Some individuals will present with hip or knee flexion contractures. Mild contractures may respond to manual mobilization and active exercises, but it is almost impossible to reduce moderate to severe contractures by manual stretching, especially hip flexion contractures. Some practitioners advocate holding the extremity in a stretched position with weights for a considerable length of time. There is little evidence that this traditional approach is successful. Facilitated stretching techniques (e.g., proprioceptive neuromuscular facilitation [PNF]) are more effective than passive stretching; hold–relax and hold–relax active contraction that utilizes resisted contraction of antagonist muscles may increase ROM, particularly of the knee. One of the more effective ways of reducing a knee flexion contracture is to fit the patient with a patellar-tendon-bearing (PTB) prosthesis aligned in a manner that places the hamstrings on stretch with each step. Such prosthetic alignment provides a stretch that is quite effective. Hip flexion contractures are more frequently found in persons with transfemoral amputations. It is difficult to "walk out" a hip flexion contracture with the transfemoral prosthesis. In some instances, depending on the severity of the contracture and the length of the residual limb, the contracture can be accommodated in the alignment of the prosthesis. A knee flexion contracture of less than 15° is not usually a problem. Prevention, however, continues to be the best treatment for contractures.
The exercise program is individually designed and includes strengthening, balance, and coordination activities. The type of postsurgical dressing, degree of postoperative pain, and healing of the incision will determine when resistive exercises for the involved extremity can be started. The exercise program can take many forms and must include a home exercise program (HEP). The hip extensors and abductors and knee extensors and flexors are particularly important for prosthetic ambulation. Studies have shown a correlation between strength of the key muscle groups and ability to use a prosthesis effectively.40,41,42,43 Figures 22.9 and 22.10 depict a series of exercises particularly well designed to strengthen key muscles around the hip and knee. These exercises can be adapted for a HEP because they are simple to perform and require no special equipment. Exercises need to be progressed with increased resistance.
Transtibial exercises: (A) quad set, (B) hip extension with knee straight, (C) straight leg raise, (D) extension of the residual limb with the knee of the other leg against the chest, (E) hip abduction against resistance, and (F) bridging. From May and Lockard,26, p. 77 with permission.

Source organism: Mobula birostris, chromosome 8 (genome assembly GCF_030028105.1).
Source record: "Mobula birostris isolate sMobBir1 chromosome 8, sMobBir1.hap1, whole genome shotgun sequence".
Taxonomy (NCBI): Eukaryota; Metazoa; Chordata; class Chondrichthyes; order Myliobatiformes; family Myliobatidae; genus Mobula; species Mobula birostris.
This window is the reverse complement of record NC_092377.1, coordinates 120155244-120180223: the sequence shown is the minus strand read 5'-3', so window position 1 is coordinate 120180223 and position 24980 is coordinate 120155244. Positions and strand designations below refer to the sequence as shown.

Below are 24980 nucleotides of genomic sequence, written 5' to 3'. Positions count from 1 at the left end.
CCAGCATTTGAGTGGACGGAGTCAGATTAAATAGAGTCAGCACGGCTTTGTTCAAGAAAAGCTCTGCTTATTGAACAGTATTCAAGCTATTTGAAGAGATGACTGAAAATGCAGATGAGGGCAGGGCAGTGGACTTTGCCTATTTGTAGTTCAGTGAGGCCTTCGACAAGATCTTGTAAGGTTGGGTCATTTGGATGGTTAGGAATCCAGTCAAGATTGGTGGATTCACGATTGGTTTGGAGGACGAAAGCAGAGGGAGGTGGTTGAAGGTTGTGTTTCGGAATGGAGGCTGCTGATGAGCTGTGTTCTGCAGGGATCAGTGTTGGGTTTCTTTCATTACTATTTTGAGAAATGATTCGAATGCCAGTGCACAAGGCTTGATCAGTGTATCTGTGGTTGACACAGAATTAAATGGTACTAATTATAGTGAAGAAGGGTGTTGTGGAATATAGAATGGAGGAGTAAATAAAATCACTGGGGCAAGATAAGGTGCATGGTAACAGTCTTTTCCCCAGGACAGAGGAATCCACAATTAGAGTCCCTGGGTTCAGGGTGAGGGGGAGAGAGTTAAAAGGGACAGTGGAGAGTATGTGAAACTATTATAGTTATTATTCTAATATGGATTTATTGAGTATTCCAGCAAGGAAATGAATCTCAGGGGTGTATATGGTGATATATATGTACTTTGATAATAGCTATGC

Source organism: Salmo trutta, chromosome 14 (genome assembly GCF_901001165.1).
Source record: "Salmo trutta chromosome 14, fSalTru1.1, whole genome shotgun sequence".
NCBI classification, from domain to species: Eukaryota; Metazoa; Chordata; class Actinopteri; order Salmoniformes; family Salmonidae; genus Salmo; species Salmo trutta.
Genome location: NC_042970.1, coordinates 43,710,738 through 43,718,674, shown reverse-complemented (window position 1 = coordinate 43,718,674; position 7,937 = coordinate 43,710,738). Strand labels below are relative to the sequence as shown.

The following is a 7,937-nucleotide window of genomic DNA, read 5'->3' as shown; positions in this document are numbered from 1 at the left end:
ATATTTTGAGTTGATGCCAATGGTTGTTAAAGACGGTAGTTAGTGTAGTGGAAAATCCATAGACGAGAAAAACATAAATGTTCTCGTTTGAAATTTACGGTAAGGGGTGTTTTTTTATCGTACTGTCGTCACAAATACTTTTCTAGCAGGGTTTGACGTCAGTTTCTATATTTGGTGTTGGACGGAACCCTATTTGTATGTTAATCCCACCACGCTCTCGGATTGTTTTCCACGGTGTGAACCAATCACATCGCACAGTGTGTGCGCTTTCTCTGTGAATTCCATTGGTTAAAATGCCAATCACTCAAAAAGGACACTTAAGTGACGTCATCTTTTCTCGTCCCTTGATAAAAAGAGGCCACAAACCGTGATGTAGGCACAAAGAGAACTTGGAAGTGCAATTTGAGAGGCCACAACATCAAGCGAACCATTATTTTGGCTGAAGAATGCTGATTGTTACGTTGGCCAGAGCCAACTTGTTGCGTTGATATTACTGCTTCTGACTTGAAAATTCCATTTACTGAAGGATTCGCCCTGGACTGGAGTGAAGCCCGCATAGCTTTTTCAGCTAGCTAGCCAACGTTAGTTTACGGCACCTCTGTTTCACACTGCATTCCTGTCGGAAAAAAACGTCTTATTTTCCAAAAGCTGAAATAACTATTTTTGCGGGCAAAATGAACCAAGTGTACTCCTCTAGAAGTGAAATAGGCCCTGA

Transfemoral exercises: (A) gluteal sets, (B) hip abduction supine, (C) hip abduction against resistance, (D) hip extension prone, and (E) bridging. From May and Lockard,26, p. 78 with permission.
A general strengthening program that includes the trunk and all extremities is often indicated, particularly for the older person who may have been quite sedentary before surgery. Proprioceptive neuromuscular facilitation exercises (PNF) are also beneficial. The exercise program needs to be individually developed and emphasize those muscles that are most active in prosthetic function. The exercises depicted in Figures 22.9 and 22.10 are particularly well suited to an HEP and combine the strengthening and coordination necessary for prosthetic ambulation. Corio et al44 studied the effects of spinal stabilization exercises on the gait of individuals wearing a prosthesis for at least a year. Although a small sample of 34 individuals was used, the results suggest that improvement in spinal stabilization and trunk control may positively influence gait parameters.44
Balance and Mobility Activities
Early mobility is important to total physiological recovery. The patient needs to resume independent activities as soon as possible. Balance is a key element to effective mobility and an area too often overlooked. Poor balance and fear of falling have been found to negatively affect successful prosthetic rehabilitation.45,46 Although individuals with unilateral amputation usually do not have a problem with sitting balance, it is important for the individual to develop good standing balance on the remaining limb. Figure 22.11 shows one type of standing balance exercise on a compliant surface. While care must be taken to protect the remaining foot from injury, particularly in patients with vascular disease, balance exercises with and without shoes as well as with eyes open and closed is an integral part of the program. Weight-bearing through the residual limb is also beneficial to future prosthetic training. This can only be safely achieved in patients with transtibial amputations. Figure 22.12 depicts a person kneeling on a cushion in a chair of the appropriate height and shifting her weight on and off the amputated side.
Standing balance exercise on a compliant surface. From May and Lockard,26, p. 73 with permission.
Kneeling on a pillow on a chair provides an opportunity for some weight-bearing. From May and Lockard,26, p. 74 with permission.
Walking is excellent exercise and necessary for independence in daily life. Gait training can start early and the person with a unilateral LE amputation can become quite independent using a three-point gait pattern on crutches. Many older individuals have difficulty learning to walk on crutches. Some are afraid, some lack the necessary balance and coordination, and others lack endurance. Walking with crutches without a prosthesis requires a greater expenditure of energy than walking with a prosthesis.